Before you scrape a webpage, please remember that not every webpage owner appreciates it if you scrape their page to use their content so make sure to only scrape what you need, when you need it. Especially if you start hitting somebody’s websites with hundreds of requests you should be asking yourself if scraping this site is the correct thing to do.

If you have questions about this article, or would like to learn more about how I used the above techniques, you can let me know on Twitter

Step up your async game with PromiseKit

Some of the most engaging apps we use today are apps that require network connectivity of some kind. They communicate with an API somewhere to fetch and store data for example. Or they use an API to search through a huge amount of data. The point is, you don’t want your application to sit around and wait while an API call is happening. The same is true for a computing task that’s heavy, for example resizing an image or storing it to disk. You want your UI to be snappy and fast. In other words, you don’t want to do your heavy lifting on the main (UI) thread of a device.

Taking something off of the main thread

There’s several ways to take something away from the main thread. An NSURLConnection automatically performs requests in the background and uses delegates to make callbacks about progress or completion for example. You can also use the dispatch_async function to make something happen on a different thread. While this works perfectly fine it’s not very ideal. When an NSURLConnection performs it’s delegate callbacks it has to be coupled to that delegate. Also, imagine you want to chain together a couple of network requests; it will start to become kind of messy to keep track of everything.

Now imagine an object that you can pass around, it will automatically perform a task once it’s done what it’s supposed to do. These tasks can be chained so if you want to chain multiple things together it’s very simple. Or maybe you want your callback to fire only if a couple of tasks are complete. Imagine implementing that with multiple NSURLConnections. You would probably have multiple instances and whenever one is complete you check the status of the others and then when all are complete you can actually execute the code you’ve been meaning to execute. That sounds a lot more complicated than just writing:

The above snippet is actually really close to how PromiseKit works. Let’s explore that a bit further, shall we?

Note: I am going to apply PromiseKit to network requests for this post. The concepts actually apply to anything that you want to do asynchronously.

A simple Promise example

To demonstrate a simple Promise we’ll make a network request. First we create an NSURLRequest that we’ll pass to an NSURLConnection. Then we kick off the loading with a Promise so we can use the result once the request is done:

PromiseKit has provided us with an extension on NSURLConnection that allows us to call promise(req:NSURLRequest) on it. After that we call then. The code that’s inside of this closure gets called once the Promise is fulfilled. This happens whenever the request completed with success. If the request fails we can add a report (‘catch’ in swift 1.2) as well to make sure we catch that error:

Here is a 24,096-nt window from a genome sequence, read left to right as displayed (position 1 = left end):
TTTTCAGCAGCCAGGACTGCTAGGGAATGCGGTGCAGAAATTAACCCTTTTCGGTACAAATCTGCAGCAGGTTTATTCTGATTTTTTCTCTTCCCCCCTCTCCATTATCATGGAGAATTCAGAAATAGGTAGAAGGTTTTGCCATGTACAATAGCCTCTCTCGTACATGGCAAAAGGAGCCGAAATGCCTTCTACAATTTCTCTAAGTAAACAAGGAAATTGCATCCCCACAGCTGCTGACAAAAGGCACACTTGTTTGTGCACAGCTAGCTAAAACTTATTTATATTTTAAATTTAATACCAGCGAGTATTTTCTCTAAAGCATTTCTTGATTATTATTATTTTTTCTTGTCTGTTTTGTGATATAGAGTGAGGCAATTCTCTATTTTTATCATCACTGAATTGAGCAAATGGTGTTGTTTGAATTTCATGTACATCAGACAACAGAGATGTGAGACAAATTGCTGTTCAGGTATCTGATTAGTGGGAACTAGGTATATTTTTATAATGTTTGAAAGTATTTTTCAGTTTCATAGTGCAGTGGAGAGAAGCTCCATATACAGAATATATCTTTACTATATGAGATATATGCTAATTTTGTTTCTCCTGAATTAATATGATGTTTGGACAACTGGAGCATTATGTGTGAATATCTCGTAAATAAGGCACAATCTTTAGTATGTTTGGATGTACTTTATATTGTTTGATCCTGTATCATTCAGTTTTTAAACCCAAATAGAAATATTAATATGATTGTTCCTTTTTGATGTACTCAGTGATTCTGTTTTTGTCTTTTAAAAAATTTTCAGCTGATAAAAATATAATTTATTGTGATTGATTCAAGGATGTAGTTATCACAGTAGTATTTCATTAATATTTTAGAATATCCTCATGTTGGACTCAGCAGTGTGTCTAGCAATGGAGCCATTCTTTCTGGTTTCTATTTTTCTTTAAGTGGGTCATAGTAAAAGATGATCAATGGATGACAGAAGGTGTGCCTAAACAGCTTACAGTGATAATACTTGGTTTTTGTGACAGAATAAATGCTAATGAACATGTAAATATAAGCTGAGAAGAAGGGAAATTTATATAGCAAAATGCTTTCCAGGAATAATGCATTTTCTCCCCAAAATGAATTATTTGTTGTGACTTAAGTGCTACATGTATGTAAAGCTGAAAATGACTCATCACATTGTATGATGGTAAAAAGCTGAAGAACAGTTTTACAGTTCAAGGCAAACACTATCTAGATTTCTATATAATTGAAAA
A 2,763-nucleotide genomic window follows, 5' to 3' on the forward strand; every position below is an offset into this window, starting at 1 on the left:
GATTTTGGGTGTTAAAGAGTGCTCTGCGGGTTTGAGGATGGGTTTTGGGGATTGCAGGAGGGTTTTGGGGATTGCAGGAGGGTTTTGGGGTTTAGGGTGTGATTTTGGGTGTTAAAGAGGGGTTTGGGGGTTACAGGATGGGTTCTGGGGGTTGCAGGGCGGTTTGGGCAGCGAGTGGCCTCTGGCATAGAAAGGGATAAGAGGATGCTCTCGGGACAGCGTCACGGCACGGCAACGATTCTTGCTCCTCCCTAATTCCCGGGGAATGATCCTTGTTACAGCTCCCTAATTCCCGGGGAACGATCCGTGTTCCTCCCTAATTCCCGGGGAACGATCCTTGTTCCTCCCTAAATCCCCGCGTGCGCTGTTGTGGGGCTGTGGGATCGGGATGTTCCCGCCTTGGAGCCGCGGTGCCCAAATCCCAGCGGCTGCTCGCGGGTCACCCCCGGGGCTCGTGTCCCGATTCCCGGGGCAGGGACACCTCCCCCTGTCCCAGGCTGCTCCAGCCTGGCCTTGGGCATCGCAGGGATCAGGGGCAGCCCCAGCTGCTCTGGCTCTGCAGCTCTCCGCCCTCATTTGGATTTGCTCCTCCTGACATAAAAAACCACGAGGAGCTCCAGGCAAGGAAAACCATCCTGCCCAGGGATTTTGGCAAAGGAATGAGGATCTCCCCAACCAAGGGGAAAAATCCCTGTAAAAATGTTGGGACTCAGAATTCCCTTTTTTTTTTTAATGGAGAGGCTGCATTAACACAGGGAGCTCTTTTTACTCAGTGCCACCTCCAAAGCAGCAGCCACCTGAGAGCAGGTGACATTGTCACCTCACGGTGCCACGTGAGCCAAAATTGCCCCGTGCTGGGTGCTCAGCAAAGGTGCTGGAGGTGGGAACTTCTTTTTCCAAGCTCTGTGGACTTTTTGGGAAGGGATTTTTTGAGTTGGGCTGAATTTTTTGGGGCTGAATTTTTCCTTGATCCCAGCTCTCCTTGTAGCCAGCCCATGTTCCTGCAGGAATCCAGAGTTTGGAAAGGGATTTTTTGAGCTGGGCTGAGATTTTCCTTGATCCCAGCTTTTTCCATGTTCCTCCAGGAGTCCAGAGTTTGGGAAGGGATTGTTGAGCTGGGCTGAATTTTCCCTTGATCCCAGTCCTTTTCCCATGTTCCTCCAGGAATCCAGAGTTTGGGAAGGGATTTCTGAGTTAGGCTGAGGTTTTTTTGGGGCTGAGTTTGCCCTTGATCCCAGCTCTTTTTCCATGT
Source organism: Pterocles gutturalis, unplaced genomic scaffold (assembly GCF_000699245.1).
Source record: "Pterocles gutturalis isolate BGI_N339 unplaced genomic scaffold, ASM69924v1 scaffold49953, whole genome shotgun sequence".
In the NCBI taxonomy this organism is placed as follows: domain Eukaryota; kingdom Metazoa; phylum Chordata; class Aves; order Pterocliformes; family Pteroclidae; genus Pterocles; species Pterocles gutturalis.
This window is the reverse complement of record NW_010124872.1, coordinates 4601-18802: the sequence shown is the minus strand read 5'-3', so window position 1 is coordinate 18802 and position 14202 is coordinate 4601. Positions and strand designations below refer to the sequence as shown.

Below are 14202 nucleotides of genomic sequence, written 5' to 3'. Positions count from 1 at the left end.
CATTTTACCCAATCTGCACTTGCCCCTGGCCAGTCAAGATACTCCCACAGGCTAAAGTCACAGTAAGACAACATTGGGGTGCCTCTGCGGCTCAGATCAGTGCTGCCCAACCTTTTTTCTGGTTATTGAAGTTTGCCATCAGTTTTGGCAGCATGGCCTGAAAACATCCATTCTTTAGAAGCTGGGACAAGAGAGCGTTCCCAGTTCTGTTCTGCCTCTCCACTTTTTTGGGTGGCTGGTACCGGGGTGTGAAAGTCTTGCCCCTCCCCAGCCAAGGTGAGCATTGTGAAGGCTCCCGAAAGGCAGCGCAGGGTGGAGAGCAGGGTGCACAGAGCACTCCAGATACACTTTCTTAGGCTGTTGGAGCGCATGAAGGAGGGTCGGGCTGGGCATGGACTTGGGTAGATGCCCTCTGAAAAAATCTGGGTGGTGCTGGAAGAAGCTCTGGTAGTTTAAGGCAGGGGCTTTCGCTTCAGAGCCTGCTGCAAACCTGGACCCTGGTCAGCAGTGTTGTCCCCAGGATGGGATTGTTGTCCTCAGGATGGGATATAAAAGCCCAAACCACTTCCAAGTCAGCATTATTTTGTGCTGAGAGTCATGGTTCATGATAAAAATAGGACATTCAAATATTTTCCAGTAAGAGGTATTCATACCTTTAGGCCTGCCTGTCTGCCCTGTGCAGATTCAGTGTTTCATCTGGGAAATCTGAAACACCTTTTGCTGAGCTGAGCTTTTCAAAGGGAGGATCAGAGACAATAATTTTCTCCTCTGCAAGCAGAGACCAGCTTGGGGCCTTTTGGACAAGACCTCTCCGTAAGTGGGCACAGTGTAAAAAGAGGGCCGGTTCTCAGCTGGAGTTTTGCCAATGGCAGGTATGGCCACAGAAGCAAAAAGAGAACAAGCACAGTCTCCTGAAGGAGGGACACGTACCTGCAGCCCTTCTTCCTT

And if there’s code we want to execute regardless of error or success we can use ensure (defer in swift 1.2) like this:

If you understand this, you basically understand all you need to know to start using Promises in a very basic way. But let’s get a little bit more advanced and start returning our own Promise objects.

Returning Promises

Imagine this, we’re building an application that uses an API. We want to ask the API for a user’s feed and we want to use PromiseKit for this. A nice implementation might be to have an API instance that has a method on it called fetchUserFeed. That method will return a Promise so we can easily use the result from the API in the class that actually wants the API to fetch data, a ViewModel for example. The fetchUserFeed function might look something like this:

Note: Feed is a just a data object not included in the sample for brevity. It is used to illustrate how you would return something from a Promise

The function above is very similar to what we had before except now it returns NSURLConnection.promise which is a Promise. The then of that Promise now returns a Feed and the fetchUserFeed function now returns Promise<Feed>. What this means is that fetchUserFeed now returns a Promise that will resolve with a Feed. So if we use this function it looks like this:

That’s pretty clean, right? Now let’s say that we not only want to fetch the Feed but also a user’s Profile. And we want to wait until both of these requests are done (and successful). We can use the when function for that:

Let’s make this this a little bit more complicated shall we? Currently we’re able to use an API to fetch stuff, and we’re able to do multiple requests and wait until they’re all complete. Now we’re going to wrap that into a function we can call from somewhere else. The function will return a single object that uses both a Feed and UserInfo to create itself. Let’s call it ProfileModel.

And when we want to use this function we would write something like this:

That’s pretty cool isn’t it? Pretty complicated logic wrapped in promises to make it simple and enjoyable again.

Wrapping it up

In this post we’ve touched up on the basics of PromiseKit, a library that makes asynchronous programming cleaner and easier. I’ve shown you how to use them in a very simple and basic setting and in a situation where you wait for multiple operations/promises and return a single promise with both results. Promises can help you to build a very clean API for your async operations and they help you to keep your code clean and readable. I highly suggest to try using promises in your own projects, they’re really cool and easy to use. To find out more about PromiseKit you should check out their github.

If you have questions or feedback for me on this subject make sure to hit me up on Twitter or look for me in the ios-developers slack community.